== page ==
Holding on to resentment is like drinking poison and hoping for the other person to die. You’re the only one suffering physically and mentally from the anger you contain. It’s simply not healthy. You have a choice: let the anger, the grudges, the sadness about this person or situation go. Release it. It does not mean that you condone what was done or what happened, or that you will ever see eye-to-eye with the person concerned. It means that you release the emotions about it through a mental exercise imaging telling that person or people that you forgive and ask to be forgiven for your share and then imagine them telling you the same – you do not (need to) do this for real. The reason you do both sides, forgiving and be forgiven, is that sometimes, consciously or unconsciously, at some level, we feel guilty ourselves, e.g. for being in the wrong place at the wrong time. After doing this, you will find that, instead of letting the other person off the hook, you’ve let yourself off the hook.

 

The journey

Now, this could become a rather long story. And indeed, it has been a journey.
Unfortunately, you do not fix a life-long practice of pushing yourself to ever further horizons where there may or may not be a beautiful sunset and green grass in 10 minutes at the end of a work week.
However, if you would like to get support on that journey to learn how to take the shortcuts, feel free to get in touch! Many of these practices we cover in my Emotional Intelligence for Managers course.

Learn more through this on-line, on-demand course:

https://Bit.ly/EI-training[/vc_column_text][/vc_column][/vc_row][vc_row][vc_column css=”.vc_custom_1536398006361{border-top-width: 10px !important;padding-top: 10px !important;}”][vc_single_image image=”841″ img_size=”full” css=”.vc_custom_1536398068554{border-top-width: 10px !important;padding-top: 10px !important;}”][/vc_column][/vc_row]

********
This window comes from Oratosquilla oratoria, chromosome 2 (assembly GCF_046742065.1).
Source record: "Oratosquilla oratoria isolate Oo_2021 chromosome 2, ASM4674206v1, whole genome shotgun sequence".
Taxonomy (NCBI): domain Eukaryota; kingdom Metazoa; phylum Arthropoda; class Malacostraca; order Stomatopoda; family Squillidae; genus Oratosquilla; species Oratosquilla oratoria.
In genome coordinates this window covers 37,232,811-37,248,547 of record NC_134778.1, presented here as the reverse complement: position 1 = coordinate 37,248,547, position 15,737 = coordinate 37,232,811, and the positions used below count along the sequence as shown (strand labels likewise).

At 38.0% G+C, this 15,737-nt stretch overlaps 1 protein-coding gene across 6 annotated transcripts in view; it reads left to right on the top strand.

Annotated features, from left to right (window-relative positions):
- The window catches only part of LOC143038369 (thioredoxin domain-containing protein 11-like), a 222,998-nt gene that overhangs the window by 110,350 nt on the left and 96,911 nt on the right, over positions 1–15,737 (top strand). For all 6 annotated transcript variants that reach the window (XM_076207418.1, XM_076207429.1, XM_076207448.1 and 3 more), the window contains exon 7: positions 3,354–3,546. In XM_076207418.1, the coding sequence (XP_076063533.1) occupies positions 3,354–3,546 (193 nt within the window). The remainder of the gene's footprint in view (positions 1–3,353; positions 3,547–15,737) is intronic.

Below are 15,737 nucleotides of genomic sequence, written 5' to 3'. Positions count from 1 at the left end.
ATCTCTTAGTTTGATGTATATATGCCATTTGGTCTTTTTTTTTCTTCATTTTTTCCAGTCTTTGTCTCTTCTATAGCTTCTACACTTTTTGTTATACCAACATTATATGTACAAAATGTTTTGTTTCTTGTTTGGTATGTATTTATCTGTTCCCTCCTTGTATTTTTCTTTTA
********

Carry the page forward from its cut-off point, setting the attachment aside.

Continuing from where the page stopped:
[vc_row][vc_column][vc_single_image image=”1028″ img_size=”full” alignment=”center”][vc_column_text]So, I was sitting at my desk, with Mont Blanc view, in my dream job, leading a great team, interesting projects. Happily married, a lovely house, dear friends, bucket loads of money and …. I was freakin’ unhappy. What the heck?! Impossible! Embarrassing! Unthinkable!

To cut a long story short, I found my way back to happiness with positive psychology. Rainbows & roses. Let me tell you about it… or am I the only one with luxury problems?

What if the job you loved makes no sense to you now? You had energy to run marathons before but now you ask your love to kick you out of bed each morning. All your life you were convinced that you must add value, work hard, rise to the higher echelons. You’ve pushed yourself day-to-day like a top athlete. Is turning your life around really an option? Retiring early? Going down another path? What to do with the rest of your life?  You may fear the lack of status. Because who are you, if not the VP of xyz, the partner in this firm, the director at this company? Who will want to know you if you are no longer moving within your professional network? You may fear not having that regular income, not convinced you deserve to live so selfishly, choosing to do only what you want. This is not what your parents taught you. Who are you to live only for pleasure & freedom? Not earning that income, losing that status, no longer measuring your success by a big car, a job that impresses, being useful to society in a way you believe is right… If becoming a rat-race drop-out is your dirty secret desire … I’ve got some tips.

If you already know that you want to become rat-race drop out, jump to section B) below.

If you’re not sure yet, let me ask you: do you frequently tell yourself “O yes, I’m OK, but I’ll be really happy when…..”?
Far too often we project our happiness into the future, to the moment we’ve achieved x, y or z.
And then when we achieve x, y or z, happiness is again postponed, because now we realize that what we really need to be happy is a, b or c.

 

A) What’s keeping you?

I was personally chasing the top jobs for two reasons:

Status: if people respected and admired me I would feel good about myself. Or so I thought. Until I realized that even if I was highly respected in my field of work, I felt the same inside as I had always felt. Which was “ it’s never enough” . I was always chasing the next achievement, the next promotion, the next project completed, higher numbers in earnings and cash than last year.
Do you recognize this? That you cannot celebrate your achievements? That it’s never enough? Or you celebrate for about 5 secs and then you move on to the next peak to climb?